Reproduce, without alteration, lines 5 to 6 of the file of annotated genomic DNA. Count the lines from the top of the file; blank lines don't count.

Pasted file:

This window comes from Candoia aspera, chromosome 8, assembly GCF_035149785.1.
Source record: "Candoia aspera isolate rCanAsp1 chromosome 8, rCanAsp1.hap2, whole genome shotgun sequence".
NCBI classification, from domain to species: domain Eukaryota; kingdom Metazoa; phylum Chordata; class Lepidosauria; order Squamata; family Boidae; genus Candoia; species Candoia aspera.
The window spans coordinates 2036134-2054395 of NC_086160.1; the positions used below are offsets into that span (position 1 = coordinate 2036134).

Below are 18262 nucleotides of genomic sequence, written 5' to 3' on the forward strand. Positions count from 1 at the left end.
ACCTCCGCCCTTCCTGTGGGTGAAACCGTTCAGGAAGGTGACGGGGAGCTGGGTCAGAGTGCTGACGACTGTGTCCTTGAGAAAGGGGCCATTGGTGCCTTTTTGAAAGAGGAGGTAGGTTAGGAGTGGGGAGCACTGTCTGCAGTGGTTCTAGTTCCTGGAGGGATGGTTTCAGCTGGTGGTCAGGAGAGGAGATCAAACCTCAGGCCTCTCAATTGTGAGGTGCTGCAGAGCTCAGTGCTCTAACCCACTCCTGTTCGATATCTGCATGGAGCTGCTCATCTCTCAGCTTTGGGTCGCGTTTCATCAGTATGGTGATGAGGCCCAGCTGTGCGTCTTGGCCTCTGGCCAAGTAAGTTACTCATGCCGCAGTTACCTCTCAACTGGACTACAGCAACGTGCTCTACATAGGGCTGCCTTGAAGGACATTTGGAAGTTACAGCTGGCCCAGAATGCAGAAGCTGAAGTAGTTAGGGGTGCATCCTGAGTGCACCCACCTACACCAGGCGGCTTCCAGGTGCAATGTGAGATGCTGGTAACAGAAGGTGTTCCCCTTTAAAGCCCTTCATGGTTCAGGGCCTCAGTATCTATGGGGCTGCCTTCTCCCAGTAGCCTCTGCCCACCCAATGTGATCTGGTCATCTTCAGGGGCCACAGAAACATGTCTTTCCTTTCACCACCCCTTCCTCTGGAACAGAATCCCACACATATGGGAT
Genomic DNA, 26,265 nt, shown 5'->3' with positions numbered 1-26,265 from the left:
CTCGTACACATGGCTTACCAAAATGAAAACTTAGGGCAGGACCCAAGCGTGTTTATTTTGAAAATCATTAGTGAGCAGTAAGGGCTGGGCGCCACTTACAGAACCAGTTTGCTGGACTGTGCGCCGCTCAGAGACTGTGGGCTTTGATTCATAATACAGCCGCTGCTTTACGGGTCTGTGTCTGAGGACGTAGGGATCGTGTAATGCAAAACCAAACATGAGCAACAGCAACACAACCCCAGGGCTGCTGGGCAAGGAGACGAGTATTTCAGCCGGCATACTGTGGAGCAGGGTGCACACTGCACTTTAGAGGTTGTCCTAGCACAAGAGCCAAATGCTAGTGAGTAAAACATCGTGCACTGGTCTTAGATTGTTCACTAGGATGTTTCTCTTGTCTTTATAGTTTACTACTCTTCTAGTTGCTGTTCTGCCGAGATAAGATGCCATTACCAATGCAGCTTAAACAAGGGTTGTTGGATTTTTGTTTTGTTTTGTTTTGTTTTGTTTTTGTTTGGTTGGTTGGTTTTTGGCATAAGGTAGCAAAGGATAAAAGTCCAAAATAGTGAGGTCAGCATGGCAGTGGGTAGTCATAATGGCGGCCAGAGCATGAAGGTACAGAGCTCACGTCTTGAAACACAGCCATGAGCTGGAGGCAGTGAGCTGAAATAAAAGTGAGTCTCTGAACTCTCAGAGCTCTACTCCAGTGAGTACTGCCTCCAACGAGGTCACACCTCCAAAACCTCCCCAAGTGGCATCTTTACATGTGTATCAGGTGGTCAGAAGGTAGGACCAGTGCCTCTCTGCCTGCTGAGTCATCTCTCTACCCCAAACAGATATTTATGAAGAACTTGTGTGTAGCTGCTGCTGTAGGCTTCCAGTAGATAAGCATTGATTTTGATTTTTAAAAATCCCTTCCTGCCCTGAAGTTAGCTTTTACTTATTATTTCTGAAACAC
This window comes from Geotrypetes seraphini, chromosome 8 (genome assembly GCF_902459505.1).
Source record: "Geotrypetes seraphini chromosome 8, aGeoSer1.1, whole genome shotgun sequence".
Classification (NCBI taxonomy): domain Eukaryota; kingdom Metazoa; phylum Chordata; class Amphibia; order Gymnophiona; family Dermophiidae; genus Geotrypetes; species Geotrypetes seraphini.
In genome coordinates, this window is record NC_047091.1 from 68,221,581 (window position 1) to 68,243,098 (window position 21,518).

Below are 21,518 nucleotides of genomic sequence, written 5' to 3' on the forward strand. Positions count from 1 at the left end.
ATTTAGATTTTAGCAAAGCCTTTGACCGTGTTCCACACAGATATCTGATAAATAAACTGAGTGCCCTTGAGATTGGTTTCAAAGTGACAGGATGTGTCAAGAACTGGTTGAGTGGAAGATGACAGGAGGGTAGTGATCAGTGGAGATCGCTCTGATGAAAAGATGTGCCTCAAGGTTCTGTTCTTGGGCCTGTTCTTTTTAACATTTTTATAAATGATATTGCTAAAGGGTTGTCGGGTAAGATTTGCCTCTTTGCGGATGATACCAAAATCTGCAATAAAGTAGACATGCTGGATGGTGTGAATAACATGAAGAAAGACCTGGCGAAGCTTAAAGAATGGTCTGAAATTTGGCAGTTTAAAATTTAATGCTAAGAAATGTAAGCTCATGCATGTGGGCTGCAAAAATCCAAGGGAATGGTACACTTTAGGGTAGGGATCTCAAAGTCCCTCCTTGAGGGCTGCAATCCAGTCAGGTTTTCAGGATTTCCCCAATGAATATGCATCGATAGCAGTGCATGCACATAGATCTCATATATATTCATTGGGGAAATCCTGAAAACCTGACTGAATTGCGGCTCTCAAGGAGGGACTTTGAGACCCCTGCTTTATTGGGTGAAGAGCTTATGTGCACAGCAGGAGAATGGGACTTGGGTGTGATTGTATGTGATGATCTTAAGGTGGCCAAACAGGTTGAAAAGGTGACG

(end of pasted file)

Below are 18262 nucleotides of genomic sequence, written 5' to 3' on the forward strand. Positions count from 1 at the left end.
ACCTCCGCCCTTCCTGTGGGTGAAACCGTTCAGGAAGGTGACGGGGAGCTGGGTCAGAGTGCTGACGACTGTGTCCTTGAGAAAGGGGCCATTGGTGCCTTTTTGAAAGAGGAGGTAGGTTAGGAGTGGGGAGCACTGTCTGCAGTGGTTCTAGTTCCTGGAGGGATGGTTTCAGCTGGTGGTCAGGAGAGGAGATCAAACCTCAGGCCTCTCAATTGTGAGGTGCTGCAGAGCTCAGTGCTCTAACCCACTCCTGTTCGATATCTGCATGGAGCTGCTCATCTCTCAGCTTTGGGTCGCGTTTCATCAGTATGGTGATGAGGCCCAGCTGTGCGTCTTGGCCTCTGGCCAAGTAAGTTACTCATGCCGCAGTTACCTCTCAACTGGACTACAGCAACGTGCTCTACATAGGGCTGCCTTGAAGGACATTTGGAAGTTACAGCTGGCCCAGAATGCAGAAGCTGAAGTAGTTAGGGGTGCATCCTGAGTGCACCCACCTACACCAGGCGGCTTCCAGGTGCAATGTGAGATGCTGGTAACAGAAGGTGTTCCCCTTTAAAGCCCTTCATGGTTCAGGGCCTCAGTATCTATGGGGCTGCCTTCTCCCAGTAGCCTCTGCCCACCCAATGTGATCTGGTCATCTTCAGGGGCCACAGAAACATGTCTTTCCTTTCACCACCCCTTCCTCTGGAACAGAATCCCACACATATGGGAT